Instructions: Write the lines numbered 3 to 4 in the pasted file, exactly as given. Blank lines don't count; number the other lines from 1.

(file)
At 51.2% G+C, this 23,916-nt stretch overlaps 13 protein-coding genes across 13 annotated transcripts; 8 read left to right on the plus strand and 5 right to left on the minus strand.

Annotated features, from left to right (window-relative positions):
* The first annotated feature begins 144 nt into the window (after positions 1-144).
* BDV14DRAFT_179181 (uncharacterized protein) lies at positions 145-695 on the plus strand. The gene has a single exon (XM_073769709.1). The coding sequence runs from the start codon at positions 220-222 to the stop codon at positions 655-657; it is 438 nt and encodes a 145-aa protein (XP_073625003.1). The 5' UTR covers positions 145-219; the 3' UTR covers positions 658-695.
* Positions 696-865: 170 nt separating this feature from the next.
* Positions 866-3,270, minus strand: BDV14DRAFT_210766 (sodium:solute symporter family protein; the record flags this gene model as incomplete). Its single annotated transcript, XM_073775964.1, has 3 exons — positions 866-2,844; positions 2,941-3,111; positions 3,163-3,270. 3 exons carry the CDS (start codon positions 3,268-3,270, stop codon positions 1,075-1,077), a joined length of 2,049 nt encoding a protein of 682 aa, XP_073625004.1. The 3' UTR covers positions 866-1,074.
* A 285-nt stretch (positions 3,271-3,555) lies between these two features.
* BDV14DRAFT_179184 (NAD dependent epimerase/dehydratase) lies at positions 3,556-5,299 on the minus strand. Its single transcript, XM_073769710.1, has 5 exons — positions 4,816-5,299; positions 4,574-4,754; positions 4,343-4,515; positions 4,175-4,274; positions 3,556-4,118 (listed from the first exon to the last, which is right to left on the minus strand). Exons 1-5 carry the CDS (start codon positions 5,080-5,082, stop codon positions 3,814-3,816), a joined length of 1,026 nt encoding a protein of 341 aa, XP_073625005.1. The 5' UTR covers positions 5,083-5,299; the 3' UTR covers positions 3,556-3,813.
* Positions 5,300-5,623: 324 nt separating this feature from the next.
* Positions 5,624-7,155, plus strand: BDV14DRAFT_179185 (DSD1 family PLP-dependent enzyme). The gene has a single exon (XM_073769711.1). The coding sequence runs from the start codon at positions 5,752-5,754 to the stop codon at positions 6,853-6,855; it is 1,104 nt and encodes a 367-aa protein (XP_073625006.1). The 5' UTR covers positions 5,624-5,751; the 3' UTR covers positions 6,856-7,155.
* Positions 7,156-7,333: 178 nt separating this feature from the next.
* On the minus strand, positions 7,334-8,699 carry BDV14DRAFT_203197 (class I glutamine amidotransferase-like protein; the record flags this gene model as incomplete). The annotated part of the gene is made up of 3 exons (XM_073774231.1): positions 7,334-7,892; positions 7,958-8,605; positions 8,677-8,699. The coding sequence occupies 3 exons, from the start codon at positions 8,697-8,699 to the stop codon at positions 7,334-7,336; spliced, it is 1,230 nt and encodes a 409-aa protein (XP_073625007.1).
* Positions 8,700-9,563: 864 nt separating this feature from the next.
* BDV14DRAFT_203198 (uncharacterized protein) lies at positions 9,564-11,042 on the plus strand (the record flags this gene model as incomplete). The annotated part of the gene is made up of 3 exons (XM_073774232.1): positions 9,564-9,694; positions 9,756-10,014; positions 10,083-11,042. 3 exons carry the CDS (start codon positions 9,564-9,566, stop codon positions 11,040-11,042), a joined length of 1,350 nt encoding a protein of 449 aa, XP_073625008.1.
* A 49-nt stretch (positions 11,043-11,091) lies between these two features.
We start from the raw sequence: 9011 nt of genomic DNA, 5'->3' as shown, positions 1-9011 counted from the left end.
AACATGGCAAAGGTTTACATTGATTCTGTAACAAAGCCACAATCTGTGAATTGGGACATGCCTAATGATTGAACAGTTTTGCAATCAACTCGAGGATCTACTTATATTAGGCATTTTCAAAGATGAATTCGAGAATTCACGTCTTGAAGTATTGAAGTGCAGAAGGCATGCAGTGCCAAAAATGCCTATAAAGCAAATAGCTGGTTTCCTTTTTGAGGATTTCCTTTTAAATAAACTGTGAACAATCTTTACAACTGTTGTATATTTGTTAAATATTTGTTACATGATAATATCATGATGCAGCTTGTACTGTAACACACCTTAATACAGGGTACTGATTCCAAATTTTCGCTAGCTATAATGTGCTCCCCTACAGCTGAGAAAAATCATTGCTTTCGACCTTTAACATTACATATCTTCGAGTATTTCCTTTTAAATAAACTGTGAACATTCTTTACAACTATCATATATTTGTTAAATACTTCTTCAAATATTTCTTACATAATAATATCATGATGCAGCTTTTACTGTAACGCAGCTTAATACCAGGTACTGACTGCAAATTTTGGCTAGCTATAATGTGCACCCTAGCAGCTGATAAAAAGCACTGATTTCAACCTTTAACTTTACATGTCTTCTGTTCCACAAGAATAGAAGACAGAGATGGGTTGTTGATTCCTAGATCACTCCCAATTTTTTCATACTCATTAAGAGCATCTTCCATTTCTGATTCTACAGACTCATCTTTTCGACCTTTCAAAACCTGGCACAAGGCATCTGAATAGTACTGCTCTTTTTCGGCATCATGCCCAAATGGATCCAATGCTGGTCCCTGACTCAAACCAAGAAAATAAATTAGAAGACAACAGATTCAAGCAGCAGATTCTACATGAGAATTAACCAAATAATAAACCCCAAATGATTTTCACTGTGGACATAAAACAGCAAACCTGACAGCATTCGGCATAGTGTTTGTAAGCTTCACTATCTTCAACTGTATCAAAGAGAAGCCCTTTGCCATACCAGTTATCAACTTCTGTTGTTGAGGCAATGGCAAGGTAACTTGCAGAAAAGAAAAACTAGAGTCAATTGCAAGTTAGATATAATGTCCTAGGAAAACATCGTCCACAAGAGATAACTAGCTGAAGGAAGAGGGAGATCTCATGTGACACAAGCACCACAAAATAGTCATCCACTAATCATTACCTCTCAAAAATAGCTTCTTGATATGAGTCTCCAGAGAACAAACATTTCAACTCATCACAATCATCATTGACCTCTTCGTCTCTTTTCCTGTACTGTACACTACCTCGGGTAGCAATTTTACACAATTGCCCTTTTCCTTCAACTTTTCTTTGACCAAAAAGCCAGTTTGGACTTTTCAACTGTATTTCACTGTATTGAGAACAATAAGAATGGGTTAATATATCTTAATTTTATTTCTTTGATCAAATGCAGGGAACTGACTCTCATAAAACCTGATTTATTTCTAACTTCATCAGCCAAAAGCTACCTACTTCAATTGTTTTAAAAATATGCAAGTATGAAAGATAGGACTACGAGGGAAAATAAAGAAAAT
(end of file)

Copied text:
* The first annotated feature begins 144 nt into the window (after positions 1-144).
* BDV14DRAFT_179181 (uncharacterized protein) lies at positions 145-695 on the plus strand. The gene has a single exon (XM_073769709.1). The coding sequence runs from the start codon at positions 220-222 to the stop codon at positions 655-657; it is 438 nt and encodes a 145-aa protein (XP_073625003.1). The 5' UTR covers positions 145-219; the 3' UTR covers positions 658-695.